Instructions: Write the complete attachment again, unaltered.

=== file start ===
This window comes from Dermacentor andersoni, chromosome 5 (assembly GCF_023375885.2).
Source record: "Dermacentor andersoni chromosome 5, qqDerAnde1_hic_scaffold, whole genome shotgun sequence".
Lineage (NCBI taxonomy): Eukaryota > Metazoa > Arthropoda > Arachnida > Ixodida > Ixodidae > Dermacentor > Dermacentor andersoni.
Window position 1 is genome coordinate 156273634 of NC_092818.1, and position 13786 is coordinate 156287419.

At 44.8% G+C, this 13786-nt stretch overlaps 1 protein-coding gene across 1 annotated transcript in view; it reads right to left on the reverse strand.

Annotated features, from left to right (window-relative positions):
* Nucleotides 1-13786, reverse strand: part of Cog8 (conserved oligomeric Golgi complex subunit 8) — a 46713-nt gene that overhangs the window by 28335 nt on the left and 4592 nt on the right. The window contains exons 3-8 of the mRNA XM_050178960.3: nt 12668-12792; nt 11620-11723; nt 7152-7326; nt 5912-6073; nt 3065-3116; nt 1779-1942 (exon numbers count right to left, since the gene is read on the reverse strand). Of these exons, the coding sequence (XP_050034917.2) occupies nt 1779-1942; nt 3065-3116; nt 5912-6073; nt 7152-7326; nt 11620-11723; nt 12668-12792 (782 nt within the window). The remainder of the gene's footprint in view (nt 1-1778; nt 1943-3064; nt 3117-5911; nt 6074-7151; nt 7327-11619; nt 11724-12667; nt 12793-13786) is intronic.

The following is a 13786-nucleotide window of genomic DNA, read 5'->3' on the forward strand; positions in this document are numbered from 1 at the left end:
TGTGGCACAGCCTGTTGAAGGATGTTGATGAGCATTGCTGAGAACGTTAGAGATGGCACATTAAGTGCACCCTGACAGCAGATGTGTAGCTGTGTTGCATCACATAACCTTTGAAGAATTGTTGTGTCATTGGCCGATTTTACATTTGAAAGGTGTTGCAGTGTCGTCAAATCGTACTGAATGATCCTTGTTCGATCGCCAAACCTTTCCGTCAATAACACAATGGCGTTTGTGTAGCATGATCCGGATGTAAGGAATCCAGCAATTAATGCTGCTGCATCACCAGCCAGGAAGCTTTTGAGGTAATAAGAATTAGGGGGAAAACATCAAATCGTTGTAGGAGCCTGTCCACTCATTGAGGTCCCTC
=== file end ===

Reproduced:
This window comes from Dermacentor andersoni, chromosome 5 (assembly GCF_023375885.2).
Source record: "Dermacentor andersoni chromosome 5, qqDerAnde1_hic_scaffold, whole genome shotgun sequence".
Lineage (NCBI taxonomy): Eukaryota > Metazoa > Arthropoda > Arachnida > Ixodida > Ixodidae > Dermacentor > Dermacentor andersoni.
Window position 1 is genome coordinate 156273634 of NC_092818.1, and position 13786 is coordinate 156287419.

At 44.8% G+C, this 13786-nt stretch overlaps 1 protein-coding gene across 1 annotated transcript in view; it reads right to left on the reverse strand.

Annotated features, from left to right (window-relative positions):
* Nucleotides 1-13786, reverse strand: part of Cog8 (conserved oligomeric Golgi complex subunit 8) — a 46713-nt gene that overhangs the window by 28335 nt on the left and 4592 nt on the right. The window contains exons 3-8 of the mRNA XM_050178960.3: nt 12668-12792; nt 11620-11723; nt 7152-7326; nt 5912-6073; nt 3065-3116; nt 1779-1942 (exon numbers count right to left, since the gene is read on the reverse strand). Of these exons, the coding sequence (XP_050034917.2) occupies nt 1779-1942; nt 3065-3116; nt 5912-6073; nt 7152-7326; nt 11620-11723; nt 12668-12792 (782 nt within the window). The remainder of the gene's footprint in view (nt 1-1778; nt 1943-3064; nt 3117-5911; nt 6074-7151; nt 7327-11619; nt 11724-12667; nt 12793-13786) is intronic.

The following is a 13786-nucleotide window of genomic DNA, read 5'->3' on the forward strand; positions in this document are numbered from 1 at the left end:
TGTGGCACAGCCTGTTGAAGGATGTTGATGAGCATTGCTGAGAACGTTAGAGATGGCACATTAAGTGCACCCTGACAGCAGATGTGTAGCTGTGTTGCATCACATAACCTTTGAAGAATTGTTGTGTCATTGGCCGATTTTACATTTGAAAGGTGTTGCAGTGTCGTCAAATCGTACTGAATGATCCTTGTTCGATCGCCAAACCTTTCCGTCAATAACACAATGGCGTTTGTGTAGCATGATCCGGATGTAAGGAATCCAGCAATTAATGCTGCTGCATCACCAGCCAGGAAGCTTTTGAGGTAATAAGAATTAGGGGGAAAACATCAAATCGTTGTAGGAGCCTGTCCACTCATTGAGGTCCCTC